The Press Newspaper
If you happen to drive by Genoa’s Brunner Elementary on an early spring afternoon, you’re likely to do a double take at the sight of him in one of his many track suits and matching ball caps.
If you stop by the school on a Wednesday any time of the school year for pizza day, you can bet that longtime Genoa gym teacher Brent McGraw will have been there first.
A 30-plus-year veteran educator in Genoa Schools, he has taught at Brunner since the mid-1970s — at the long-defunct Camper Elementary nine years, at Genoa High with freshmen and sophomores for three years in the late 1980s, and at the new middle school for another three-year stint for one class a day a handful of years back.
McGraw’s not only running out of district-wide buildings to impart his wisdom (only Allen remains), he’s literally running out of room at Brunner — the one he loves and has come to embrace as a home away from home.
His classes continue to grow larger every fall, space in his gym facility gets scarcer, and noticeably more outdated. McGraw says the successful passage of Issue 14 on Nov. 4 will go down in school history as perhaps his students’ biggest collective victory yet — one more important than any record number of sit-ups they could churn out.
“My greatest concern here at Brunner today, of course, is with the upcoming levy this November, and with hoping that it will pass,” said McGraw previous to the Genoa Schools’ 1.9-mills and .05-mill permanent facilities improvement levy.
Passage of the levy will now allow the district to cross the finish line to the tune of a brand-new K-5 elementary school, along with a new high school with a new 1,600-seat state-of-the-art gym, a renovated auditorium, and restrooms at Comet Stadium, among other improvements.
“We definitely need a larger gym for these students, as when you have 23 second graders like we do this year in a small gym like this, where you constantly have a lot of people running around, and bumping into one another, you have a greater possibility of kids getting hurt, if we let them all go out and participate at once,” he said.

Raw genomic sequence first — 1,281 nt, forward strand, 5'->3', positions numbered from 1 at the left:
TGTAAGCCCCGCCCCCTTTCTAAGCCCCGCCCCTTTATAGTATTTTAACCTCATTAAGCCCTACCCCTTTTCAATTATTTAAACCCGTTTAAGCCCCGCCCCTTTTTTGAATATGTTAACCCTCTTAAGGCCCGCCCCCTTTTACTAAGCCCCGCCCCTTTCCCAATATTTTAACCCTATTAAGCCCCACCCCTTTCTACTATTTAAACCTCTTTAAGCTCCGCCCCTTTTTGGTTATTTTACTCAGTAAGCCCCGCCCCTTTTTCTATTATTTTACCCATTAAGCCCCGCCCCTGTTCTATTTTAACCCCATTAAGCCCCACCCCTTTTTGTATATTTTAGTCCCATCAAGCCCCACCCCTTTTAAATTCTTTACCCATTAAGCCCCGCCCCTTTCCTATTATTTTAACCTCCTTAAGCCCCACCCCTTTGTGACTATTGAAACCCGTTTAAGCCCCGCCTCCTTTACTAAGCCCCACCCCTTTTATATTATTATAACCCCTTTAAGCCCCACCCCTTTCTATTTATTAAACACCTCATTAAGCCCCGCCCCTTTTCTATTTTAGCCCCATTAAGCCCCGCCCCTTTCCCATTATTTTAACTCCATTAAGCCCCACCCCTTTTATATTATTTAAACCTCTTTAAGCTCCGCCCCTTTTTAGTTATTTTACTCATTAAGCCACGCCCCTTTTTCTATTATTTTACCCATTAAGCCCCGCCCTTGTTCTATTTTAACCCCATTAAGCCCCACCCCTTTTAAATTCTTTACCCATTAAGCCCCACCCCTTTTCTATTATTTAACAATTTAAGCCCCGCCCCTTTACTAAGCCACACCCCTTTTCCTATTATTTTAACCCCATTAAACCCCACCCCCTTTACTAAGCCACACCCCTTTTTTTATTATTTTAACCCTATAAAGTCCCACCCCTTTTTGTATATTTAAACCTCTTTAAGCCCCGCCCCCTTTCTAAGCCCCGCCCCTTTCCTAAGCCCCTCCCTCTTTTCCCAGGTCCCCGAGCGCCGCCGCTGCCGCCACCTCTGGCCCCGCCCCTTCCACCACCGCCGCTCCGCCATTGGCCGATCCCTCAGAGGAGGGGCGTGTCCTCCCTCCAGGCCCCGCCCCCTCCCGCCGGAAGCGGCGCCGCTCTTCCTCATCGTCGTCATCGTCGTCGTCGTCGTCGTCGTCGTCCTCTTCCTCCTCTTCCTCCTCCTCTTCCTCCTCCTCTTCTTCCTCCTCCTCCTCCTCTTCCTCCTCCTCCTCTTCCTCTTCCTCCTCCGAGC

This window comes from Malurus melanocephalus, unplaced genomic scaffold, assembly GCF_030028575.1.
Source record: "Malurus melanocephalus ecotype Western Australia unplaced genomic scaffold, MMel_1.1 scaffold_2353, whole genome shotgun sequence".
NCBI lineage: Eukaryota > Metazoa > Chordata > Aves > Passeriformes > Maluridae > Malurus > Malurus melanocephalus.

“So sometimes, with this old gym, we have to try to restrict the numbers of students who can be out there on the floor and participating, in any given activity at once,” explains the 1969 graduate of DeVilbiss and 1973 alum of the University of Toledo. It was at UT where he earned his degree in comprehensive physical education, discovered his lifelong passion for gymnastics and even pursued to play college-level volleyball.
“Another big major problem that we have here at this school is with the gym floor itself,” continues McGraw, “because when the bus kids come in here in the mornings during wintertime, along with them we of course also get all that snow, and ice, and water.
“By the time we get the floor cleaned up and get fans out there to dry up all the water, it’s taken away this nice wax finish that we have, which is supposed to reduce slipperiness when the kids are running around,” McGraw said.
“Now, with our new, wood floor coming up with the new school, we wouldn’t have those kinds of problems,” he added.
Hired into the Genoa school system in 1975, he first went to work in the dark, damp basement of Camper Elementary, a place he remembers as “horrendous.”
Rite of passage
Today, his rite of passage simply known as Field Day is very much alive and well. It was started during McGraw’s second year at Genoa and over the decades has featured some of Genoa’s best athletes.
McGraw feels that his field days of the past at least had a little something to do with generating interest in track and field and the building of Genoa’s eventual successful junior high track program. He said these burgeoning champions have to give a bit of credit for their know-how and stamina to compete at the next level to those mandatory Presidential Fitness Tests that their tireless gym teacher put them through the paces with. This year’s crop of overachievers fielded 110 winners in the testing, 42 of whom are first-graders, which had never been done before in Genoa history.
Over his career, he’s had the pleasure of watching local NHL star Bryan Smolinski grow up (“Smoke,” too, played floor hockey here); of training a number of young gymnasts and teaching generations of Genoa’s finest little league baseball players, football stars, and round ballers.
Just keep moving
“My philosophy after teaching for so many years is to give these kids exposure to as many different physical activities as I can,” McGraw said. “I know that some parents are going to be gung-ho on one particular sport, and that’s great, you can concentrate on that sport outside of school.
“But the philosophy of our program here at the school is to keep the kids active, and to always keep them moving, and to introduce them to as many basic concepts in as many different sports fields as possible,” he said.
“That’s another reason why I love this job,” he said. We cover so many different activities, and so many different sports together, that it simply never gets old or repetitive.
“It’s not like a desk job — it’s something new every day,” he said. “And it helps to keep me young.”
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